pilgrim wrote:It is quite possible that with more experience and knowledge in such matters, I would understand this policy.
The background of this is the reality in Thailand (and perhaps elsewhere too), that everyone (including monks) has a Facebook page and is constantly referring to it, updating, checking, trying to get mote likes or "friends". In Thailand it is common that monks walk around with smartphones or tablets, some checking their mails during or after Pindapata perhaps because of better reception outside their wats.
I was reccently in a remote forest monastery when a group of Thai monks came visiting the ailing Luang Phor. One monk was taking pictures with his tablet and uploading them right away to Facebook. He was really taken aback when I told him I had no Facebook page, disappointed to not get another kick from being connected with a falang.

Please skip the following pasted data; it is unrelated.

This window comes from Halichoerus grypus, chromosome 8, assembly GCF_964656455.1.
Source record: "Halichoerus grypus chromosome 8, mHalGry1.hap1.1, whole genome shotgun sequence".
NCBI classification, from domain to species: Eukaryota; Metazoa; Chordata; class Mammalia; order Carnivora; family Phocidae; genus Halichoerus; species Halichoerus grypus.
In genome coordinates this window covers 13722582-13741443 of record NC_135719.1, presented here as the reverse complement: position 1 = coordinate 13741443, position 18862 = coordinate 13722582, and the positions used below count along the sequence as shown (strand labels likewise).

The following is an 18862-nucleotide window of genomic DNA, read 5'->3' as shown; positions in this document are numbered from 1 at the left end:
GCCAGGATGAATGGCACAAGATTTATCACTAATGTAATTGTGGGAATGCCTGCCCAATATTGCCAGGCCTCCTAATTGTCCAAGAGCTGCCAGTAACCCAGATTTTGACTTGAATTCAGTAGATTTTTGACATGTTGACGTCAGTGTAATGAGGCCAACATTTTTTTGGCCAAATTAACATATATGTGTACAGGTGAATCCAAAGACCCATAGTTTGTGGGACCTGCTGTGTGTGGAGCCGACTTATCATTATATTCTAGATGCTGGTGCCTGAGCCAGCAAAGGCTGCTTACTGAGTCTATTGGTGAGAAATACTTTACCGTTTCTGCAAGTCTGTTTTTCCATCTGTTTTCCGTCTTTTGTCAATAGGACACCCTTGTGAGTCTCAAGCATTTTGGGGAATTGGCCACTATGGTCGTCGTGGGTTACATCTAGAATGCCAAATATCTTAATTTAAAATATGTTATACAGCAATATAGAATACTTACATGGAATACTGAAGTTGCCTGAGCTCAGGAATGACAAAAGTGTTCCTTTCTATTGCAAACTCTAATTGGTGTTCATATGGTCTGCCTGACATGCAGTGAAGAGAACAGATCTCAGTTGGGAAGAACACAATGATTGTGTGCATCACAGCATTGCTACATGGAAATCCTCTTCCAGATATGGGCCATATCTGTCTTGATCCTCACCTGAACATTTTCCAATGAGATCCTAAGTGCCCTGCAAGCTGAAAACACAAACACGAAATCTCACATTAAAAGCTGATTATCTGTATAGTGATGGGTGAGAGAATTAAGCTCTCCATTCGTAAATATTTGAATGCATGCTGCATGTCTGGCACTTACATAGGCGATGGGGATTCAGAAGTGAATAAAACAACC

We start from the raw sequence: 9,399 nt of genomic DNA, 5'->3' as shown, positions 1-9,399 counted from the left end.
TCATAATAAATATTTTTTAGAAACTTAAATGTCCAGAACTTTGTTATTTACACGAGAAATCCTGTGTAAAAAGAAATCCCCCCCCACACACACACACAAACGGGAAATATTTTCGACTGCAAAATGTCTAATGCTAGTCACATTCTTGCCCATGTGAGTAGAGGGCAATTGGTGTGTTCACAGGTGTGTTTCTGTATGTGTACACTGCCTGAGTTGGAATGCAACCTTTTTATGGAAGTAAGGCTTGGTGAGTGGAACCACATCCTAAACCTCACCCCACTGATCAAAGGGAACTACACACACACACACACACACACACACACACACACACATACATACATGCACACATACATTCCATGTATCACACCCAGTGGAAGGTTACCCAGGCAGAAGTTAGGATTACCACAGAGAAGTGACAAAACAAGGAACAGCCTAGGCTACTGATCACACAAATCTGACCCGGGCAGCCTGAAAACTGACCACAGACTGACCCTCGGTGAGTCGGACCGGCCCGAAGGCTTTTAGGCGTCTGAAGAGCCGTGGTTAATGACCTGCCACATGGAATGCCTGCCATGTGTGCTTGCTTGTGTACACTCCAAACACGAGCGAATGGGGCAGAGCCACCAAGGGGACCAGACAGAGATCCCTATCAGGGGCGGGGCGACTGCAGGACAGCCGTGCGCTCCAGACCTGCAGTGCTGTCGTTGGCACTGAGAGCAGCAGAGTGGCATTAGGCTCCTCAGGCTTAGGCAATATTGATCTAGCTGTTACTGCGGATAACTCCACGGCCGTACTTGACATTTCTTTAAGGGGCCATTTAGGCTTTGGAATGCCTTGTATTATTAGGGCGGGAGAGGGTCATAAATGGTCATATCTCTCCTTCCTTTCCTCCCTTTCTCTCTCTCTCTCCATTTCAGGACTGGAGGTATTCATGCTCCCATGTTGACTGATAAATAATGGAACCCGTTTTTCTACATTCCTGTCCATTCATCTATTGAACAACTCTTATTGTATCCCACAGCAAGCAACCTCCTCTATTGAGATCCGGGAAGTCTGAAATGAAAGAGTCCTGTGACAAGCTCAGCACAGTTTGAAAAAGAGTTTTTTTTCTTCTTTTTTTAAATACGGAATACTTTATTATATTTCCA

Another reason is that the training at Wat Pah Nanachat is constantly, even in the smallest details of life, referring to the Vinaya. I think that the perception is that using the Internet for other than immediate practical tasks is an unnecessary distraction from that training.
If you know a good number of older monks, you are likely to find among that number a few who are really internet-addicts. Internet-addiction is the scourge of the 21st century. I guess we all know this reality, including the seduction of claiming to make use of technology for a higher good. In this perspective it is understandable that a training which focusses exclusively on Vinaya will accept a zero-Internet policy.